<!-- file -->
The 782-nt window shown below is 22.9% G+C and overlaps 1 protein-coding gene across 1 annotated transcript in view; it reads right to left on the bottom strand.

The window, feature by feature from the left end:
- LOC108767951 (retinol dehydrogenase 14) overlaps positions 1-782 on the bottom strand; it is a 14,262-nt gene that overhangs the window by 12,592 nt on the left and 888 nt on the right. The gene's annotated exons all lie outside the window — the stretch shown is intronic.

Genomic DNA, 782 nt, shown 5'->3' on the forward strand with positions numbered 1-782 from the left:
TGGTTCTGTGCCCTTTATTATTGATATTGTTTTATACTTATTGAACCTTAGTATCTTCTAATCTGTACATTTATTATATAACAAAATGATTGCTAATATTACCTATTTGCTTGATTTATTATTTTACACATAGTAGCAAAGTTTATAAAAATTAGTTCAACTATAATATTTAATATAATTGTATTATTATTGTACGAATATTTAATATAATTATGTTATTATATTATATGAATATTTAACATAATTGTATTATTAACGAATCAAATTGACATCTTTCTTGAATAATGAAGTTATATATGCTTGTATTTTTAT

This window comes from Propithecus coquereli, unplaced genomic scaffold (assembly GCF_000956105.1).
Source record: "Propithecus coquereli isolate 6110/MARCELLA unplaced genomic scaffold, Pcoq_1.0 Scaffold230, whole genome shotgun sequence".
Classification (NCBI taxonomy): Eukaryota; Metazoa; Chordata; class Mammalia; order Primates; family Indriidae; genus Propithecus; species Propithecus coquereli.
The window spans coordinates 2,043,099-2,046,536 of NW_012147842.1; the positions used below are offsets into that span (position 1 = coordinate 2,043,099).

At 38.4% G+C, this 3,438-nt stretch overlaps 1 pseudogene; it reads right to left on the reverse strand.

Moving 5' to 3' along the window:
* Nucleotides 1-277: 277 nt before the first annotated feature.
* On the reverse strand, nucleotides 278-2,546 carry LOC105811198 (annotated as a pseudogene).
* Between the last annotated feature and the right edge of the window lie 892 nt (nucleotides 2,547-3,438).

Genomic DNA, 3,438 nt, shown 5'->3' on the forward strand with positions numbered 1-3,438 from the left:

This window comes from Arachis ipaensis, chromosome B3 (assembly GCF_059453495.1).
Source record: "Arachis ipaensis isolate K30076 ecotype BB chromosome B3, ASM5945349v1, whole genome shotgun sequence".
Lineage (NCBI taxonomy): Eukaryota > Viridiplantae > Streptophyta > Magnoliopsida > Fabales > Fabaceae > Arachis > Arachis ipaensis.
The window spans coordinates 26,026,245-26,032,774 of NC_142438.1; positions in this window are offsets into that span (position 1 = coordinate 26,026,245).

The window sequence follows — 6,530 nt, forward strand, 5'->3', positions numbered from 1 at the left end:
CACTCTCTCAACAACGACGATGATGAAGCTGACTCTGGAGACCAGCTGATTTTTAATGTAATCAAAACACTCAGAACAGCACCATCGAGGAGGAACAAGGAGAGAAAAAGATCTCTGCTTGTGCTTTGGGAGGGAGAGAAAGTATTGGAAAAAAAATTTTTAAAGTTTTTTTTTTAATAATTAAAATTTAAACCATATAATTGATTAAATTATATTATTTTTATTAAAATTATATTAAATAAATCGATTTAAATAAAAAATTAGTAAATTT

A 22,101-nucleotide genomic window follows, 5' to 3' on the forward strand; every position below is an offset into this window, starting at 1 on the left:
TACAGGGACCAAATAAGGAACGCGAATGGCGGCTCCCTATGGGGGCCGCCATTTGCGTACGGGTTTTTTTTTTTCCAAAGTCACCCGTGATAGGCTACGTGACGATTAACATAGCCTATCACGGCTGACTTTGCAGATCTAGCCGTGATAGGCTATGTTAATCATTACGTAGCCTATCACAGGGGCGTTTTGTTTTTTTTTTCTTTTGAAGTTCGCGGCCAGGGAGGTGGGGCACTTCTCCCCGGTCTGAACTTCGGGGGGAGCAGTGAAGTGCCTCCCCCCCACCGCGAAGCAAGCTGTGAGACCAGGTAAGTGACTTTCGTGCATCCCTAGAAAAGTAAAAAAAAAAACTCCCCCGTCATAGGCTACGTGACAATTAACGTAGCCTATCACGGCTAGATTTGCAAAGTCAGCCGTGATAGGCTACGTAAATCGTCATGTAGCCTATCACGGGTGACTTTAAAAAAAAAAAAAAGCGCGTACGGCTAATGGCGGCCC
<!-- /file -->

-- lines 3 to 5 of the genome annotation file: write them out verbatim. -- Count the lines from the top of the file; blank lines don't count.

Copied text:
- LOC108767951 (retinol dehydrogenase 14) overlaps positions 1-782 on the bottom strand; it is a 14,262-nt gene that overhangs the window by 12,592 nt on the left and 888 nt on the right. The gene's annotated exons all lie outside the window — the stretch shown is intronic.

Genomic DNA, 782 nt, shown 5'->3' on the forward strand with positions numbered 1-782 from the left:
TGGTTCTGTGCCCTTTATTATTGATATTGTTTTATACTTATTGAACCTTAGTATCTTCTAATCTGTACATTTATTATATAACAAAATGATTGCTAATATTACCTATTTGCTTGATTTATTATTTTACACATAGTAGCAAAGTTTATAAAAATTAGTTCAACTATAATATTTAATATAATTGTATTATTATTGTACGAATATTTAATATAATTATGTTATTATATTATATGAATATTTAACATAATTGTATTATTAACGAATCAAATTGACATCTTTCTTGAATAATGAAGTTATATATGCTTGTATTTTTAT